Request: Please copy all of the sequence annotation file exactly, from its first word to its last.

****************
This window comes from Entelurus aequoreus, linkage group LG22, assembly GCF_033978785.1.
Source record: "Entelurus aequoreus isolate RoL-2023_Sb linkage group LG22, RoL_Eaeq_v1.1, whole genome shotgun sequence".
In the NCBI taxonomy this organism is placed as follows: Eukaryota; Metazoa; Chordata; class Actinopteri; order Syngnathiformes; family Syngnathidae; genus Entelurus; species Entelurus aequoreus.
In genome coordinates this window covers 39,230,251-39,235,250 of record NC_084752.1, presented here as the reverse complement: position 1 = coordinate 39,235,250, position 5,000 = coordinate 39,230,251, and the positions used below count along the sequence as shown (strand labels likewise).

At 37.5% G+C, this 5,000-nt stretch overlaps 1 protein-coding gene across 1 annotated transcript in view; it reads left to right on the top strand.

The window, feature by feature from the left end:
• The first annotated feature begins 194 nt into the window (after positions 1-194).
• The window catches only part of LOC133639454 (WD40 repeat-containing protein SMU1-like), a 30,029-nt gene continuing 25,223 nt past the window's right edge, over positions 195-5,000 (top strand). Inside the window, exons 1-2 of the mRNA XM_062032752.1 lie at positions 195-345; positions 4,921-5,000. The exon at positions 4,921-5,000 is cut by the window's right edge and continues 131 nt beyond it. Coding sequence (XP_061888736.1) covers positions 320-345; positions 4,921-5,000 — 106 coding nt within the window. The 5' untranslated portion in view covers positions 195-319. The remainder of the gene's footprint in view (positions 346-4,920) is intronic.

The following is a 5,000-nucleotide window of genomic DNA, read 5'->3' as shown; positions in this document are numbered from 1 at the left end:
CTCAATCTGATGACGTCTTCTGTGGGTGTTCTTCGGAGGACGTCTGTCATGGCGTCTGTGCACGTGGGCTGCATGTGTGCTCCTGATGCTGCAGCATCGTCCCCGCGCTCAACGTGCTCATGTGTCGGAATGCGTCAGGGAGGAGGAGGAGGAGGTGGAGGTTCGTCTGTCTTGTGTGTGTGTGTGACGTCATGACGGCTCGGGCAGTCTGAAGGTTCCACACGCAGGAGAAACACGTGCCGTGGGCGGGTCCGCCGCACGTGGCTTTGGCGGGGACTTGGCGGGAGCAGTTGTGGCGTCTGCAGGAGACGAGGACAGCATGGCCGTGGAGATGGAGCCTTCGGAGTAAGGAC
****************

This window comes from Entelurus aequoreus, linkage group LG22, assembly GCF_033978785.1.
Source record: "Entelurus aequoreus isolate RoL-2023_Sb linkage group LG22, RoL_Eaeq_v1.1, whole genome shotgun sequence".
In the NCBI taxonomy this organism is placed as follows: Eukaryota; Metazoa; Chordata; class Actinopteri; order Syngnathiformes; family Syngnathidae; genus Entelurus; species Entelurus aequoreus.
In genome coordinates this window covers 39,230,251-39,235,250 of record NC_084752.1, presented here as the reverse complement: position 1 = coordinate 39,235,250, position 5,000 = coordinate 39,230,251, and the positions used below count along the sequence as shown (strand labels likewise).

At 37.5% G+C, this 5,000-nt stretch overlaps 1 protein-coding gene across 1 annotated transcript in view; it reads left to right on the top strand.

The window, feature by feature from the left end:
• The first annotated feature begins 194 nt into the window (after positions 1-194).
• The window catches only part of LOC133639454 (WD40 repeat-containing protein SMU1-like), a 30,029-nt gene continuing 25,223 nt past the window's right edge, over positions 195-5,000 (top strand). Inside the window, exons 1-2 of the mRNA XM_062032752.1 lie at positions 195-345; positions 4,921-5,000. The exon at positions 4,921-5,000 is cut by the window's right edge and continues 131 nt beyond it. Coding sequence (XP_061888736.1) covers positions 320-345; positions 4,921-5,000 — 106 coding nt within the window. The 5' untranslated portion in view covers positions 195-319. The remainder of the gene's footprint in view (positions 346-4,920) is intronic.

The following is a 5,000-nucleotide window of genomic DNA, read 5'->3' as shown; positions in this document are numbered from 1 at the left end:
CTCAATCTGATGACGTCTTCTGTGGGTGTTCTTCGGAGGACGTCTGTCATGGCGTCTGTGCACGTGGGCTGCATGTGTGCTCCTGATGCTGCAGCATCGTCCCCGCGCTCAACGTGCTCATGTGTCGGAATGCGTCAGGGAGGAGGAGGAGGAGGTGGAGGTTCGTCTGTCTTGTGTGTGTGTGTGACGTCATGACGGCTCGGGCAGTCTGAAGGTTCCACACGCAGGAGAAACACGTGCCGTGGGCGGGTCCGCCGCACGTGGCTTTGGCGGGGACTTGGCGGGAGCAGTTGTGGCGTCTGCAGGAGACGAGGACAGCATGGCCGTGGAGATGGAGCCTTCGGAGTAAGGAC